Edited: November 18, 2019, 8:30 AM · If you can turn with the left hand __ fine!

But smart use of a photocopying, scissors and possibly recopying -- maybe sliding a few loose sheets -- whatever it takes.

Back in 1970 the cellist of my string quartet visited a world-class string quartet backstage right after their performance in our town and saw how they had cut pages of their music to enable page turns at opportune times. This was before photocopiers were ubiquitous.

Edited: November 17, 2019, 7:27 PM · Hello everyone! Thanks for the advice. I need to clarify some things:

I am only playing the 1st mvt (hence why it is only 6 pages)

I made a typo on where the open G is. The open G is on page 4. So my layout if I was to turn on the G would be 1+2 pages, then during the break on 2nd page do 2+3+4. And then during the open G on 4, I do 4+5 and on the 5th page's break I do 5+6.

In any case, thank you all for the help!

November 18, 2019, 7:33 AM · Andrew, referring to the Peters edition which is the one on IMSLP for the parts. With some practice, isn't it feasible to turn page 3 during the full-measure rest you have at the end? Yes I know the tempo is very fast, but still. Because then it all seems straightforward? Turn page 1 where you have a grand pause at the end, so that pages 2 and 3 are now both open before you. Then turn page 3 as just discussed, so that pages 4 and 5 are both open before you. Turn page 5 should also be feasible you have more than 1 1/2 measures rest at the end of that page. This gets you to the final page 6. If you get the actual Peters edition you already have it nicely in a booklet like that, otherwise you can tape the pages together in booklet form.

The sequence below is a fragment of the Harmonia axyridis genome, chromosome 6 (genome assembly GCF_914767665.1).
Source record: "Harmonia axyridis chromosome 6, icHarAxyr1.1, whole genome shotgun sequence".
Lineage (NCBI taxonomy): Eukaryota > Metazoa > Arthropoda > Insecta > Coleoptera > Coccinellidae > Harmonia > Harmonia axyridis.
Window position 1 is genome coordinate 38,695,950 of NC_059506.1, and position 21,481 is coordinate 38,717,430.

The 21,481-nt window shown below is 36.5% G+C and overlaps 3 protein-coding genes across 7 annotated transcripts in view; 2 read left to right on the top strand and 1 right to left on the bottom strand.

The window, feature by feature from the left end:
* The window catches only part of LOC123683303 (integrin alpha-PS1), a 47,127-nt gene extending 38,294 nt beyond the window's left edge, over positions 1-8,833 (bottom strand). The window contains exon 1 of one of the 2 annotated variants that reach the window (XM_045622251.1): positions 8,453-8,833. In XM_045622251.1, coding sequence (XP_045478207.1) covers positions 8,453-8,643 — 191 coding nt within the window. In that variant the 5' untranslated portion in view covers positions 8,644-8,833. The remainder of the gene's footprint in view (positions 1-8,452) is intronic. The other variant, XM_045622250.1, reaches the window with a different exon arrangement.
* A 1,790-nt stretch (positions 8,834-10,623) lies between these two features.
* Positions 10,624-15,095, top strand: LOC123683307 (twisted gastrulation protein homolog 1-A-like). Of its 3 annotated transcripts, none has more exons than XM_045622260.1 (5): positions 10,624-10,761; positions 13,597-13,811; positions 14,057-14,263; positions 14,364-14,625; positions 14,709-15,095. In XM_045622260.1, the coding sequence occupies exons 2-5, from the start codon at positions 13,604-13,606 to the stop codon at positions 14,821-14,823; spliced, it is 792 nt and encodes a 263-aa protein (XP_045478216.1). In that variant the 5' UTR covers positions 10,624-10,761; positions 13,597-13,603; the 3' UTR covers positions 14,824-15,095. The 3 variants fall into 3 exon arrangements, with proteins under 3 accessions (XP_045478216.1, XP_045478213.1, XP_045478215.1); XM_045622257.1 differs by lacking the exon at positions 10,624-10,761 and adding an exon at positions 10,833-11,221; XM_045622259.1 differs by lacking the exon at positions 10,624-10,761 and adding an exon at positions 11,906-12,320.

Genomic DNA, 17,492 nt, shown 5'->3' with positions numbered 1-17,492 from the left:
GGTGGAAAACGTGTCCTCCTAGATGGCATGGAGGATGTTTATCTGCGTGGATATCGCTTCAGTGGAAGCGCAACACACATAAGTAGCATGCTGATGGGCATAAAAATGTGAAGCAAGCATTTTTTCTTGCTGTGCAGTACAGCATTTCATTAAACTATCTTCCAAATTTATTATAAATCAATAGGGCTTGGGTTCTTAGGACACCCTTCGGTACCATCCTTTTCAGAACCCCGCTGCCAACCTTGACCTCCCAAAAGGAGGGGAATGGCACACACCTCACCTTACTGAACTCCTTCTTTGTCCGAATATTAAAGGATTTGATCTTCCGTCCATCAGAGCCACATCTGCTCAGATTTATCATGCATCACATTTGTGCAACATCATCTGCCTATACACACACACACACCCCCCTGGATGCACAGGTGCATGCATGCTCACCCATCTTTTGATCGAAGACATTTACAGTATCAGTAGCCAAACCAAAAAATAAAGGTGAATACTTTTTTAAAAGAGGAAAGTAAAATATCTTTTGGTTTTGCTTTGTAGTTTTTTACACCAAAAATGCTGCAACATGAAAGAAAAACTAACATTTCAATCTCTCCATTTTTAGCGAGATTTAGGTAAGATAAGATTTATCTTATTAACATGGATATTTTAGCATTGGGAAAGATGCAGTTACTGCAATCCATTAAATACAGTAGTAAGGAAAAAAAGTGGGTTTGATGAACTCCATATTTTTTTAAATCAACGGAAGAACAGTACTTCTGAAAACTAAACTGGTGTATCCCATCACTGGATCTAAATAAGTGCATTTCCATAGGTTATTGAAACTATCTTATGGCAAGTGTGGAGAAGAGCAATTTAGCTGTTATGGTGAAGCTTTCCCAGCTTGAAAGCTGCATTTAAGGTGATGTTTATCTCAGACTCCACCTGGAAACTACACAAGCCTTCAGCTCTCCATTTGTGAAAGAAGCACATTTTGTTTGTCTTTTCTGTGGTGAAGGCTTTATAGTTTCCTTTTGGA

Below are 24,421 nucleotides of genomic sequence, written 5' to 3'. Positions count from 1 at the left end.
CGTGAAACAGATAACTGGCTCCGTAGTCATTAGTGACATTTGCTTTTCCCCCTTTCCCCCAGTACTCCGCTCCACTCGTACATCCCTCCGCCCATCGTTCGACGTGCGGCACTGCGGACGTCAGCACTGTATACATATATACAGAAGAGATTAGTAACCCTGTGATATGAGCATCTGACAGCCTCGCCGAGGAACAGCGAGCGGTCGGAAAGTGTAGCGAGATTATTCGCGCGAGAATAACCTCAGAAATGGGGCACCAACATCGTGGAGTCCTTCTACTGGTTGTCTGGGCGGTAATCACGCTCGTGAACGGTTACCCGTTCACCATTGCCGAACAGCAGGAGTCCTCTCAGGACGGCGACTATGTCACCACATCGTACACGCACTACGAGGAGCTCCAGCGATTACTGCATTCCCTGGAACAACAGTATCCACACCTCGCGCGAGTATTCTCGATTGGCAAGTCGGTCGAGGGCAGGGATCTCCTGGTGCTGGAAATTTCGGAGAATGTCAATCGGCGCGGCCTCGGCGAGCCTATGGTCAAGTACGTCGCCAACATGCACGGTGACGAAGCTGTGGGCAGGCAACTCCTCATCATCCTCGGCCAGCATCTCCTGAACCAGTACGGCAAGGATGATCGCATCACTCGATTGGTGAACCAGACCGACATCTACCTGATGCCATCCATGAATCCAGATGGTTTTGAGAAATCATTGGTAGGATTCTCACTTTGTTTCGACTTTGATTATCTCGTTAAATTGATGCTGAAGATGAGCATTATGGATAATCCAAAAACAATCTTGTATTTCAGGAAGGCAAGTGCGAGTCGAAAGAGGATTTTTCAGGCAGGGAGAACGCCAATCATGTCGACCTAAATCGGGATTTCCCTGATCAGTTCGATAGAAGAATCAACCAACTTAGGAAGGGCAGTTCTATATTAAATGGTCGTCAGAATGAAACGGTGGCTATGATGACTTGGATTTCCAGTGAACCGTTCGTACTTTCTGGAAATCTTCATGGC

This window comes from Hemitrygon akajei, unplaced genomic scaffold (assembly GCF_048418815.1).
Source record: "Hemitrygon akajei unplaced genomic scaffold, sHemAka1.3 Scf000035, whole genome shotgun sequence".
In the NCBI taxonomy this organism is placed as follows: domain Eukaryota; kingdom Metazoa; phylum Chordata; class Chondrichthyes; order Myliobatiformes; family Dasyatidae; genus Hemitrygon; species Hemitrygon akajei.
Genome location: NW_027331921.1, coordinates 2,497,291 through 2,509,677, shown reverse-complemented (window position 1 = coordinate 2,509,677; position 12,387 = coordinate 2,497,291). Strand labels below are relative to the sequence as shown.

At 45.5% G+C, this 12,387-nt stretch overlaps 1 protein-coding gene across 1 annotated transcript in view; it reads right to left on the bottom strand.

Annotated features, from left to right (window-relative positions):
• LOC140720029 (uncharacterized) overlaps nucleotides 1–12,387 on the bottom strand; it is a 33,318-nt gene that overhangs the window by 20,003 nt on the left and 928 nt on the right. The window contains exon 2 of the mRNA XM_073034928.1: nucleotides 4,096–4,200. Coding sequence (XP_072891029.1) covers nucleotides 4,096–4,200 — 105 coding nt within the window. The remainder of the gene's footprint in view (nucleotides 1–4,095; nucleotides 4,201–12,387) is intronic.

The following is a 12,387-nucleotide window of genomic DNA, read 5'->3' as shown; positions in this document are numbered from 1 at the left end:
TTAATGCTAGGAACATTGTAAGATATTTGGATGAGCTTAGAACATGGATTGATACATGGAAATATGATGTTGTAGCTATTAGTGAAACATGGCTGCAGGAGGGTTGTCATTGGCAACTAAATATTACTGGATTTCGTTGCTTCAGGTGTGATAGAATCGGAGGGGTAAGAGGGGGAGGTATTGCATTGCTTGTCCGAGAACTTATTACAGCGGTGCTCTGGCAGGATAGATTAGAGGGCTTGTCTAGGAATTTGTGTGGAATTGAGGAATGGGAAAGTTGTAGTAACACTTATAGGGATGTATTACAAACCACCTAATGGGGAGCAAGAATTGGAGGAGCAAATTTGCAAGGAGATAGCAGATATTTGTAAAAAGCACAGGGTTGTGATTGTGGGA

November 18, 2019, 8:35 AM · I don't like to rely on VS page-turns ("volti subito," which translates to "very speedy") in chamber playing. Orchestra? Sure. But not a quartet. Sometimes, though, you do not have a lot of good options.
November 18, 2019, 8:49 AM · I would object to that suggestion - turning page in the grand pause will spoil the magic. You have that outburst before the G.P. and PP tranquillo after. There should be dead silent in that G.P. All 3 top part have page turn at that point, but it is easily solved by having a photocopy of the top few lines of the second page on the left side of the stand. All 3 parts have suitable rests that allow the to turn after a few lines.
Page 3-4 is probably doable - especially using Albrechts brilliant post-it trick. Another useful trick for quick page turns is to have something attached to the right side of the music stand. If metal then a magnet about 1,5 cm high will do. When there is a rest on one of the two pages showing you lift the corner of the page outside the magnet which makes it easier to grab in a hurry. Practice turning with your left hand while still holding the violin. The 5-6 page turn should not be a problem - the first violin has that cadenza-like passage and is probably going to stretch it a little anyway. Just make sure to catch him/her on the top note ;)
November 19, 2019, 9:06 AM · Very good idea to put a copy of page 2 on the left of page 1. So, your problem has been completely solved now, Andrew?
December 2, 2019, 9:43 AM · A violinist at a summer music festival solved this by stacking pages. That's right: for a 6 page piece, try 2 rows of 3 columns, reading 1-2-3/4-5-6. I have no idea if this actually works or not, but he didn't turn any pages. Good luck!
December 2, 2019, 11:04 AM · Albrecht, this thread resurfaced so I wanted to thank you for the post-it suggestion. We were recording an audition last week, my daughter wasn't comfortably making the turn on time in a Beethoven sonata, and the post-it fixed her right up.